The source of all those 1s and 0s is, of course, the brain's billions of neurons. When a neuron gets an incoming stimulus at one end--for example, photons strike the retina, which sends that visual information to a nearby neuron--an electric pulse travels the neuron's length. Depending on the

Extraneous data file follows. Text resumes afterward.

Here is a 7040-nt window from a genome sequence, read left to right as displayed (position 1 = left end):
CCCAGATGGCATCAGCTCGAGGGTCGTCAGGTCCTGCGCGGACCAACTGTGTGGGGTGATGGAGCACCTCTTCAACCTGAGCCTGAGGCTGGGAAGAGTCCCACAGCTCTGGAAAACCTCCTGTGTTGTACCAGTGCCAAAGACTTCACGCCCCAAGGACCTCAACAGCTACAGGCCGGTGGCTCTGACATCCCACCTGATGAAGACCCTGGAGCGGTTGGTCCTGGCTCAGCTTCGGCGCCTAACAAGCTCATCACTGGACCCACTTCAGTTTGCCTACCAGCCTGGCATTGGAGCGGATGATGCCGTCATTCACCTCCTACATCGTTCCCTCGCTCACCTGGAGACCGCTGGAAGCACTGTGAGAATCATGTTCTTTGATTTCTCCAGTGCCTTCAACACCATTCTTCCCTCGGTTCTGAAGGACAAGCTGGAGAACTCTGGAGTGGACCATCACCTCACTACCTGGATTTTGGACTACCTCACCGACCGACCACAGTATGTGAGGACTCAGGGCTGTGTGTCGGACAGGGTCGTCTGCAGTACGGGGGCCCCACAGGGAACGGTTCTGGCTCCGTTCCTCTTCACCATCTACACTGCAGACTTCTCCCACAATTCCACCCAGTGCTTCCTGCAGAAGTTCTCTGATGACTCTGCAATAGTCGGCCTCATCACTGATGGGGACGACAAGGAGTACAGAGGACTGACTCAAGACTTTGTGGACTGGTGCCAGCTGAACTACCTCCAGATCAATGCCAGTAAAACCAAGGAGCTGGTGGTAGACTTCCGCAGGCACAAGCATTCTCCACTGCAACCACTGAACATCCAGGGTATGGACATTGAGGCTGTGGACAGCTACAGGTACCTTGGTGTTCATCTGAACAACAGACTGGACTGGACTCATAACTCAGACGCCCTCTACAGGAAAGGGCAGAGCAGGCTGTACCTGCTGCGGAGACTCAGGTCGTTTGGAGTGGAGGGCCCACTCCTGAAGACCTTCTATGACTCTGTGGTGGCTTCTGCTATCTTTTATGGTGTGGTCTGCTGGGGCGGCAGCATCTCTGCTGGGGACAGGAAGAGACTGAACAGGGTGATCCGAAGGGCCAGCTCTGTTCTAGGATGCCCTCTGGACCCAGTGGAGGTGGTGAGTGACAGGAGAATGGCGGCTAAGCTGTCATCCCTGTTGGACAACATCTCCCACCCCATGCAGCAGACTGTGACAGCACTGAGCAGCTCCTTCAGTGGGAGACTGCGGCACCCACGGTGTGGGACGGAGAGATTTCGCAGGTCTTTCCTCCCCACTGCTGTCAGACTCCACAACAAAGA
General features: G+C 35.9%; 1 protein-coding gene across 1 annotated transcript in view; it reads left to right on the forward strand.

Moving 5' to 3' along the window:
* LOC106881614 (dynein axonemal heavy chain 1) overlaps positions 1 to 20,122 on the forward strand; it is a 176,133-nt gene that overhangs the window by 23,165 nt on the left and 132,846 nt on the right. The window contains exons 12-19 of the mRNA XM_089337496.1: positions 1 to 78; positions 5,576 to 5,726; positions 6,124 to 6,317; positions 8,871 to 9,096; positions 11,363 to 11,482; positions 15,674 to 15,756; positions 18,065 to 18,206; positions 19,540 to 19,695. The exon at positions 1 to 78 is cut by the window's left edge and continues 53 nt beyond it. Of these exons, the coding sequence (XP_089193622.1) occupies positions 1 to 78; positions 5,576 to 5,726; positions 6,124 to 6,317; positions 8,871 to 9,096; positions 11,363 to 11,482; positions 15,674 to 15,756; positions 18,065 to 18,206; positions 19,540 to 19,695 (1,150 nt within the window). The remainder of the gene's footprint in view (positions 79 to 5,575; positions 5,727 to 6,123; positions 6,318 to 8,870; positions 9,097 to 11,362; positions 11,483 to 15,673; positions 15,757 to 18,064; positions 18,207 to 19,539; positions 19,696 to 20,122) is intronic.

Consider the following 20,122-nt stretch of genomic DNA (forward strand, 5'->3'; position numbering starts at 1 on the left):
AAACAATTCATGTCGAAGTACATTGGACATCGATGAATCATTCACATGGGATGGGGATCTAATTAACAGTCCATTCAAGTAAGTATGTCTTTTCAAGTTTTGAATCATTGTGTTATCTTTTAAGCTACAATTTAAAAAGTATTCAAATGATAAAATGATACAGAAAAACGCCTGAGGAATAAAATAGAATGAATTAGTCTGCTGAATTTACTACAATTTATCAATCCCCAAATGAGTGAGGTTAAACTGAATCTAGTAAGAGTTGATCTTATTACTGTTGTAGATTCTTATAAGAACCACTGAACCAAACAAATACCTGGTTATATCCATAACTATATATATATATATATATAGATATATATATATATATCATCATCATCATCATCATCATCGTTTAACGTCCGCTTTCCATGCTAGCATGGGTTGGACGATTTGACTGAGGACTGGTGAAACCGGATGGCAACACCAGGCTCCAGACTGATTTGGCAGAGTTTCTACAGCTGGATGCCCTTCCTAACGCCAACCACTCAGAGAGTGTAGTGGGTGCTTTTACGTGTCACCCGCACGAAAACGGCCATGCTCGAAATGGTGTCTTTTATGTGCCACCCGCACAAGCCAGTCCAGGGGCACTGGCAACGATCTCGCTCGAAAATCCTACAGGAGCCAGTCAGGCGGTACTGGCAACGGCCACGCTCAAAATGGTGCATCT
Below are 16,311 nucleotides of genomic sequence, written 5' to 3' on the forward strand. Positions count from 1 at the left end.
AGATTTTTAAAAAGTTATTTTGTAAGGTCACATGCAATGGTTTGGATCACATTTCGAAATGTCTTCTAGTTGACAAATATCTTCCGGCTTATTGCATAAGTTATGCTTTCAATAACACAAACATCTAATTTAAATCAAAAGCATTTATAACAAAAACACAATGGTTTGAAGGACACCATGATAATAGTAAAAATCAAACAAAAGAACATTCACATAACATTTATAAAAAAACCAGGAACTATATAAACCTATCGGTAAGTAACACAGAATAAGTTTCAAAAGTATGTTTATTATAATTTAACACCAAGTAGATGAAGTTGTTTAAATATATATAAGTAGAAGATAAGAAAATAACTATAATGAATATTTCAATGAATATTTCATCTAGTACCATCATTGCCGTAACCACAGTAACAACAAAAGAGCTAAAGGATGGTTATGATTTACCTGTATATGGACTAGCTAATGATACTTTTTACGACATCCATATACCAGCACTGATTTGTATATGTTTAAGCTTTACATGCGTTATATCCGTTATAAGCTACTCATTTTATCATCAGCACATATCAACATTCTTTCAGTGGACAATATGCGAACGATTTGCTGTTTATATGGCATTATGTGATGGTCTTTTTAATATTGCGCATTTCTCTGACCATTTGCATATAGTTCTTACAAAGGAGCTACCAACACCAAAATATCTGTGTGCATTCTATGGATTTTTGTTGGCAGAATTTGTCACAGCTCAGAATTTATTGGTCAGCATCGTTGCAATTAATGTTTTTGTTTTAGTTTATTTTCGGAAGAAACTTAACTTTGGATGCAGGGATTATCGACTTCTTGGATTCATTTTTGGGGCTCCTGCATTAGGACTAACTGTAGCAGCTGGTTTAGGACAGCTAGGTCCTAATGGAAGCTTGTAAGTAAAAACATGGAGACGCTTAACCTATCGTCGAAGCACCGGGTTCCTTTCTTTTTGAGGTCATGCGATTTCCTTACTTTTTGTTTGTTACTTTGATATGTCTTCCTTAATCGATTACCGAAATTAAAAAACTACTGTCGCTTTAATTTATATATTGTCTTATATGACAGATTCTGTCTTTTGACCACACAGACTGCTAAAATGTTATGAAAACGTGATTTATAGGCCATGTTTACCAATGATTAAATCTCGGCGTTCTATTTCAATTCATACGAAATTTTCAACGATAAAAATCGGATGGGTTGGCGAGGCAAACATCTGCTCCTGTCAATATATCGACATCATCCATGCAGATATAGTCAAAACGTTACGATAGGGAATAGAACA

signals it receives, a neuron can crackle with hundreds of these impulses every second. When each impulse reaches the far end of the neuron, it triggers the cell to dump neurotransmitters that can spark a new impulse in a neighboring neuron. In this way, the signal gets passed around the brain like a baton in a footrace. Ultimately, this rapid-fire code gives rise to electrical impulses that travel along nerves that lead out of the brain and spread through the body, causing muscles to contract and relax in all sorts of different patterns, letting us blink, speak, walk, or play the sousaphone.